Keith Nelson here. I joined the nov 15 web event and offered up a question. The discussion was fascinating–Brava and Bravo !
I am a Psychologist interested in children’s development, including their relations to nature.
My eBook at Amazon.com, Children, Pelicans, Planets: Bobcat Magic has some stories of adult and child encounters with creatures that resonate with Sy’s work. Any chance that Orion (or someone making comments on Deep Intellect) might be interested in publishing a couple of pages, with a photo or two, that could easily be extracted from the book ?
BRIEF DESCRIPTION FOLLOWS
If you go to Amazon.com you have a chance to read a brand new book about Nature and Children. It is called, Children, Pelicans, Planets: Bobcat Magic.
Surprise, delight, and amazement may await you as a reader of these chapters. In addition it is anticipated that in multiple ways these stories of Nature exploration will create some restlessness in many readers, some itches toward actions that increase their own contacts with nature and the quantity and quality of their children’s participation with nature. Of course, you and different readers will enter the book with different frames of experience and will carry from it varied kinds and degrees of new awareness. Each of you will absorb the many reflections offered in these excursions into nature and will go beyond them to their own. Among the likely impacts of Children, Pelicans, and Planets: Bobcat Magic on readers and in turn on their friends and children are these–
â€¢ Setting aside more time to enter nature
â€¢ Heightened attention to details in a wide range of contexts
â€¢ New awareness of the potential for the seemingly familiar to surprise, reorient, and touch us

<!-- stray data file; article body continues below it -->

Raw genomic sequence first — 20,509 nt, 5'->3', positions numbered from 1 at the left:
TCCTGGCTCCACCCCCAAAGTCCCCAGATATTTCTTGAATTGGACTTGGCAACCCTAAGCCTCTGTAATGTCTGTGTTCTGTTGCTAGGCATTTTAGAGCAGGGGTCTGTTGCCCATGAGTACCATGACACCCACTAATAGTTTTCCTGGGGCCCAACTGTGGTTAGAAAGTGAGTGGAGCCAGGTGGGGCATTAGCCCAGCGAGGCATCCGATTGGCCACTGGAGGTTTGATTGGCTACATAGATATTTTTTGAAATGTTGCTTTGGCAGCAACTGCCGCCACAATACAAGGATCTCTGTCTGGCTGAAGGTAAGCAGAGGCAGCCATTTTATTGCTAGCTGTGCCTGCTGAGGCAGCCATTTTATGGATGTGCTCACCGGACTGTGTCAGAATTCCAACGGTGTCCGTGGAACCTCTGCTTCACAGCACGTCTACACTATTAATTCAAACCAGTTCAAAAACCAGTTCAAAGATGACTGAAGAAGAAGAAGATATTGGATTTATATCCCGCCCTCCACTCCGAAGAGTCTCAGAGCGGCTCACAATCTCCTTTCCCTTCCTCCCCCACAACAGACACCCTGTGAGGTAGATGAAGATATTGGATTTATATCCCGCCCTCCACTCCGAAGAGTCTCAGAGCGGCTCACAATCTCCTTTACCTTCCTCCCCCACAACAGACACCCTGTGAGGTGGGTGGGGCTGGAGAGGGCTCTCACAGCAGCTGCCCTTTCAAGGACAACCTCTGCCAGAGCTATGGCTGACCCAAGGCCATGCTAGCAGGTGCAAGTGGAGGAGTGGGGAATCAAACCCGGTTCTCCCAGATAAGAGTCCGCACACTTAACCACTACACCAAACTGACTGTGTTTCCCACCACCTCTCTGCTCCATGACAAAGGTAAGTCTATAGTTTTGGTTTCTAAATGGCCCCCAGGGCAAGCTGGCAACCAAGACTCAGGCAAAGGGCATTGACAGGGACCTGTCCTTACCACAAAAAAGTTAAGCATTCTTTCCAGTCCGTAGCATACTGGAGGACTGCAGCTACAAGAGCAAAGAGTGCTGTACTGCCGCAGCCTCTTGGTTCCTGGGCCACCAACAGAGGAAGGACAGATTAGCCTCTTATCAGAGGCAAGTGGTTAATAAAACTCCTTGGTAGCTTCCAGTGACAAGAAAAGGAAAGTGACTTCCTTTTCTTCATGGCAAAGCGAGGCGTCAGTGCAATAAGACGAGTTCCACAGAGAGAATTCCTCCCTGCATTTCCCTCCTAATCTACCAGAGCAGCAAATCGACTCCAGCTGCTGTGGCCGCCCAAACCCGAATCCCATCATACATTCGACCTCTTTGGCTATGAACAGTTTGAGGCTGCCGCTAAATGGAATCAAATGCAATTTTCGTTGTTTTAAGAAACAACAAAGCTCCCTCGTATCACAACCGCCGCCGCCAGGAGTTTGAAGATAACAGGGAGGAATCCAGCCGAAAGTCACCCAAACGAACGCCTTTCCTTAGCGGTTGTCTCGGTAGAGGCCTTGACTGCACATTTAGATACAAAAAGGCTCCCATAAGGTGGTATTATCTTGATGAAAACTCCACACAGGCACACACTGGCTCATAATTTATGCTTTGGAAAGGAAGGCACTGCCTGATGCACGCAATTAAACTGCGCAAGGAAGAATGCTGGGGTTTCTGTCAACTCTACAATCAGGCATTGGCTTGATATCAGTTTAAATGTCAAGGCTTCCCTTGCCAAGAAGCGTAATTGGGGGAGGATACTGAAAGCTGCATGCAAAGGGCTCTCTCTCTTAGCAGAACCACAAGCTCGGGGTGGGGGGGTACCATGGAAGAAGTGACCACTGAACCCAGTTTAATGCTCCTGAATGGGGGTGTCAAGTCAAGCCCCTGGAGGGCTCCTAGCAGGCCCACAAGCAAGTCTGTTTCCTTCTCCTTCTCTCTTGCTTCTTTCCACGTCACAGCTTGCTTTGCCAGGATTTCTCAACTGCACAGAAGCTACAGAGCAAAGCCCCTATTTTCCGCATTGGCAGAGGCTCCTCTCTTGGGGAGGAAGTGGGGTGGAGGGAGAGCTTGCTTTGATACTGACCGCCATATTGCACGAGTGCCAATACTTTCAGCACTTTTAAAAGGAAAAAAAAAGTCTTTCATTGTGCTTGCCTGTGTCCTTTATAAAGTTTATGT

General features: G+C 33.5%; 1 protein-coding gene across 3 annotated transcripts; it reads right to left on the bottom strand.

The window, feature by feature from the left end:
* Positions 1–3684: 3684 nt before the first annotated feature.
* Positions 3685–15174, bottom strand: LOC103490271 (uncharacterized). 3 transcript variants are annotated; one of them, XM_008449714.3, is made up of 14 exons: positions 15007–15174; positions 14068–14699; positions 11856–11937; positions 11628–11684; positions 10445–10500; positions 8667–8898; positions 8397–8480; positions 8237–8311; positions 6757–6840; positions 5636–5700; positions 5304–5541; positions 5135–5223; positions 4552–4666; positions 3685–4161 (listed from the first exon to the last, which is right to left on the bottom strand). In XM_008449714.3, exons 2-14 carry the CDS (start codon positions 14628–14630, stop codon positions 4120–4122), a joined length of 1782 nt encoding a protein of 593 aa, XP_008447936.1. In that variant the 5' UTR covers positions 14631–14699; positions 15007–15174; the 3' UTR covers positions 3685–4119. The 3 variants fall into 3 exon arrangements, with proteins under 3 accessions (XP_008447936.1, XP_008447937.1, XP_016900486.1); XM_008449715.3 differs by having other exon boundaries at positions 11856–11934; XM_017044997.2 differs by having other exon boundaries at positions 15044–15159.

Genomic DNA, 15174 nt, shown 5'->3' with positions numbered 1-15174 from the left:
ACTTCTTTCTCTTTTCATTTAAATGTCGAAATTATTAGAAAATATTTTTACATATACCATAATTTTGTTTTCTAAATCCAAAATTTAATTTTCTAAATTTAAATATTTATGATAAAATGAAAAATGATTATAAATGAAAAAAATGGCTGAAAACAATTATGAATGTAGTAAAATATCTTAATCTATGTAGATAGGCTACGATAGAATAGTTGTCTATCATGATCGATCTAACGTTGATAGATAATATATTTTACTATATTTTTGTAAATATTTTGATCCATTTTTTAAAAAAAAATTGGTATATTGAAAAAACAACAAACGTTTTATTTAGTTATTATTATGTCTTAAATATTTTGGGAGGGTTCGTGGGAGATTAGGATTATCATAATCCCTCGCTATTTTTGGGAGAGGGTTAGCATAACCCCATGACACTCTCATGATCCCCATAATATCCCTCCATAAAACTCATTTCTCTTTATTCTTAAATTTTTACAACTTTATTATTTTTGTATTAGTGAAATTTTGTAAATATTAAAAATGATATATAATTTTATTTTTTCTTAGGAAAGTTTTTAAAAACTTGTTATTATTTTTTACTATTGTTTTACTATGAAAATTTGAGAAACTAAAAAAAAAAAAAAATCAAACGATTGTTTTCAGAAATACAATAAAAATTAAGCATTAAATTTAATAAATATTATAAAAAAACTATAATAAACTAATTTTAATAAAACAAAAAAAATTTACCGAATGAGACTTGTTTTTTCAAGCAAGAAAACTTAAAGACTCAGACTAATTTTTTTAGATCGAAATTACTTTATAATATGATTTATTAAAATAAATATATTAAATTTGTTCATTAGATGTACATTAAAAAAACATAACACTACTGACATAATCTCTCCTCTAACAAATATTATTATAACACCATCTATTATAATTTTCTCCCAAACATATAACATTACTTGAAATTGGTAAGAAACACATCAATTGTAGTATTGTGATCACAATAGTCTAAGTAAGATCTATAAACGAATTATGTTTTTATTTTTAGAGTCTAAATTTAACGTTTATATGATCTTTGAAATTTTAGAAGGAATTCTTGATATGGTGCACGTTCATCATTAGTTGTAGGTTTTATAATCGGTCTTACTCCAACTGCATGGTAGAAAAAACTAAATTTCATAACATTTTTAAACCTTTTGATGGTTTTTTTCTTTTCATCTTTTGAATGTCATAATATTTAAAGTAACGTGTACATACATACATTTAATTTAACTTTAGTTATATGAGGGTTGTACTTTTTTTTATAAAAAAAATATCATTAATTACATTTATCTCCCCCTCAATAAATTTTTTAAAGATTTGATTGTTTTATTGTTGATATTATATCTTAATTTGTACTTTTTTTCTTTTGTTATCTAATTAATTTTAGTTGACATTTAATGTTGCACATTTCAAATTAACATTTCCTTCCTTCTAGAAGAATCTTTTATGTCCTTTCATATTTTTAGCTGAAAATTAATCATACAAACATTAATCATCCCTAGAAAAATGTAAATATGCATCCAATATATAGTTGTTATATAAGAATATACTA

â€¢ Feeling the threads of how nurturing the planet resonates with nurturing our children
As a veterinarian I find my daily interactions w/pets most enjoyable. After reading this article is strikes me as a shame that octopi don’t come in for vaccinations. I’m confident that there are several of them I would like to meet. Very good article.
Great, great article. As a senior citizen (77), I occasionally ponder my own demise and wonder if consciousness continues beyond our death. I’ve concluded, probably not. But…..???
To realize that other creatures also possess one of nature’s most wondrous gifts is awesome!
fascinating article!. At the end of the article when I read about Athena’s death .as author felt ,something struck in my heart too.Hope one day all humans will gain back humanity and start respecting and loving every creatures in this world.
fully conscious…. great article….they are aliens among us
Hi, I’m about sixteen years old and came across your article from a Yahoo News video link.
I absolutely adore your writing style. And octopuses are my new favorite mollusk! Thanks for this article.